Fear is such a weird thing.
It is an emotion, but it has physical, mental and even the ability to change how you view people and circumstances. I physically felt different during that week, my stomach in constant knots, feeling hyper, unable to sleep and unable to relax and even slightly suspicious and paranoid.
I have never ever felt those things before in my life... or at least to that degree and in that overwhelming of a way! There were times I had to say, "Marci, this just doesn't make sense what you are feeling! You need to think other thoughts..." and I would pray.
And you know, eventually, I realized that must be exactly how sweet Thea felt for sometime (if not much longer). When I realized that that is what she was going through I immediately felt so so broken at my inability to have understanding for her! I feel so glad I had that horrible week of fear just to understand how she must have felt too!
I understood her restlessness at night, her fits of screaming, her drowsiness all day long and her desire just to "shut off" and zone out. She was afraid! She was dreading the unknown, she felt suspicious and untrusting of me and others, she felt wiped out and even potentially sick feeling. And when we moved rooms it was highly scary and alarming to her because she didn't know what that would mean for her!
Again, I am so so thankful that I went through that horrible week... it wasn't the week that was really horrible, but my fear in the unknown of what that week might hold.
In one of the books that we read on adoption that seemed to have the most "sense" and logic to it, the author talks about how it is one of the most important tasks for parents of adopted kids to help them have "felt safety", it isn't that it is truly unsafe around them, but that they perceive more fear in situations, more insecurity and that our job is to help them understand and feel safe in our care!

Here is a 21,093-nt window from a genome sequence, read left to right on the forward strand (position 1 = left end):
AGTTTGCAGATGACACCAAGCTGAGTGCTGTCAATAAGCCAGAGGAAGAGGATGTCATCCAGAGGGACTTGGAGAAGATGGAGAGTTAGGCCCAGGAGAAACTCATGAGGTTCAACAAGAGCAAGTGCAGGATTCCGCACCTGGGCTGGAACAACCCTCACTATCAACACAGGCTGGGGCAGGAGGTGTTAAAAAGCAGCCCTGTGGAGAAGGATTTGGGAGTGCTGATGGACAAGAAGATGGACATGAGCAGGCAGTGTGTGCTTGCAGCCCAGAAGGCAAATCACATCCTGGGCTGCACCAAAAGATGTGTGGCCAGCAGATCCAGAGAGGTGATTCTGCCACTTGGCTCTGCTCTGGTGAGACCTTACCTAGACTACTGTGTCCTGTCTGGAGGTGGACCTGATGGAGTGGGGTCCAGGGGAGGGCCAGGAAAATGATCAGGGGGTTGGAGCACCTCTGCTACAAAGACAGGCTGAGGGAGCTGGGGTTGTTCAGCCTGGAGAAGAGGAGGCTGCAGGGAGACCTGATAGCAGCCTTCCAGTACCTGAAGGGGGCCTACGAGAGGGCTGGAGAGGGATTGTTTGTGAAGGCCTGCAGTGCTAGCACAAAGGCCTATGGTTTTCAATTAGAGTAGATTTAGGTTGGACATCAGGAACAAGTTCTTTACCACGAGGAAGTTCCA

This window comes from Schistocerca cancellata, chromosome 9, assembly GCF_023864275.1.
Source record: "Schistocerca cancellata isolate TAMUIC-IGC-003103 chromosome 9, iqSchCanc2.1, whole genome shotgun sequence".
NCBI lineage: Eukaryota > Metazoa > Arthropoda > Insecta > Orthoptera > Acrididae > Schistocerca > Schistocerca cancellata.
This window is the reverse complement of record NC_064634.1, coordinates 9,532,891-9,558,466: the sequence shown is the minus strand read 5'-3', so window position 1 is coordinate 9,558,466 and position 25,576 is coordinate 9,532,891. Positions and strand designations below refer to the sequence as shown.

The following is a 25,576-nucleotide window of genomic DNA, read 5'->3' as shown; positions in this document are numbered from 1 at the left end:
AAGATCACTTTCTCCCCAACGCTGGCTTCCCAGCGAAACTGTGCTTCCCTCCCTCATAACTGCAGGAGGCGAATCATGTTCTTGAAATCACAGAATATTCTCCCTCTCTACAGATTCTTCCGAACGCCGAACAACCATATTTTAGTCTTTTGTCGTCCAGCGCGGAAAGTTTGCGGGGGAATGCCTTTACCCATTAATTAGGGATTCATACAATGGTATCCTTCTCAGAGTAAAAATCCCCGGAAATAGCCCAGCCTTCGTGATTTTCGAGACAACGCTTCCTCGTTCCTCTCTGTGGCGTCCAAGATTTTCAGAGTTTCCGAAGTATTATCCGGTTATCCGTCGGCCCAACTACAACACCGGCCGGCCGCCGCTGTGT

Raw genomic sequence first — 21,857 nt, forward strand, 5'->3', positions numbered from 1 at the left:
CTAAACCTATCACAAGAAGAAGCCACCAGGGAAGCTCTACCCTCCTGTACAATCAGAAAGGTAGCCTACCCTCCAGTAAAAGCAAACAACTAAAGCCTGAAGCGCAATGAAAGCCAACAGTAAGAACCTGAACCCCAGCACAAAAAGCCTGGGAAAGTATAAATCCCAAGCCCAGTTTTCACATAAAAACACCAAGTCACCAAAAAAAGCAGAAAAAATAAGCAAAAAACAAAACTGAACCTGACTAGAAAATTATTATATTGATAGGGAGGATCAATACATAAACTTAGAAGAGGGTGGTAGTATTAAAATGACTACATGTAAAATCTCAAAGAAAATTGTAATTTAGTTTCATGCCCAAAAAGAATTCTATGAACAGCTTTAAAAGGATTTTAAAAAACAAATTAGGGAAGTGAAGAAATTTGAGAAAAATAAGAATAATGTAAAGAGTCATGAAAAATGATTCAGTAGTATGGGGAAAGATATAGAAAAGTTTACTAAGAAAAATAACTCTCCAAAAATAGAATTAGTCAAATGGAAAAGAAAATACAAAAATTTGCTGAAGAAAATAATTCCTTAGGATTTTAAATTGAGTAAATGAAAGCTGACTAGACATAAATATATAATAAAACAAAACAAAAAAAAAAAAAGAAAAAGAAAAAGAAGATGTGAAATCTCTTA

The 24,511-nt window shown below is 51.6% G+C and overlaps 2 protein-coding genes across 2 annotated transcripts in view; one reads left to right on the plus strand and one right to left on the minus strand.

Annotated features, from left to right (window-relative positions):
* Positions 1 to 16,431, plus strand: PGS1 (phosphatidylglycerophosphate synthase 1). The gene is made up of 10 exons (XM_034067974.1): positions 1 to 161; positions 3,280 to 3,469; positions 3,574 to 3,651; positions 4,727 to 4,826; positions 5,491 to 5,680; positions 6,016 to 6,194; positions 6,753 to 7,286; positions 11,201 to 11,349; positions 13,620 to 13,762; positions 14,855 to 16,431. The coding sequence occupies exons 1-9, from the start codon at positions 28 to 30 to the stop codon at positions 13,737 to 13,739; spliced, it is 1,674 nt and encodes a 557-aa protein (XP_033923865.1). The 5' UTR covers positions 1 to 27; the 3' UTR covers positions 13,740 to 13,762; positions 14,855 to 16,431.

That is what God did for me. While I was in the airport, half way there, I sort of had a breakdown... I just didn't want to get on that last plane to UG... I wanted to run home! I was internally wrestling with God saying, "God, I want to go home! I know (because that was what fear was telling me) I will get to UG and be told the judge will not show up, I'll wait for weeks all alone and I am not even sure we should be bringing Thea home... I am so afraid... I can't do this on my own! Why does your Word not tell me what I should do?" I felt this voice say, "David... David was afraid... look to his words."
I opened Psalm 1
"1 Blessed is the onewho does not walk in step with the wicked
or stand in the way that sinners take
or sit in the company of mockers,
2 but whose delight is in the law of the LORD,
and who meditates on his law day and night.
3 That person is like a tree planted by streams of water,
which yields its fruit in season
and whose leaf does not wither—
whatever they do prospers. judgment,
4 Not so the wicked!
They are like chaff
that the wind blows away.
5 Therefore the wicked will not stand in the
nor sinners in the assembly of the righteous.
6 For the LORD watches over the way of the righteous,
but the way of the wicked leads to destruction."
Every word was like cool water to me, it calmed me, gave me perspective and peace. Every day of my 26 day trip I read the next Psalm in order... every day it addressed the need or fear I had for that day! It was "felt safety" for me. It reminded me I have a Father who cares, provides, is trust-worthy and in control... and I need not fear.
The last verse I read on concluding my 26 day second trip was Psalm 26:12,
"My feet stand on level ground; in the great congregation I will praise the LORD."
That is what our God does for us. He helps us overcome fears and to stand on the level ground of Him... so that we can give Him glory! That is also what we are to do for our kids.
How can we be that kind of parent for our kids?
Do we brush off their fears as silly or do we help address their fears as something real, but help them see the situation through that new perspective?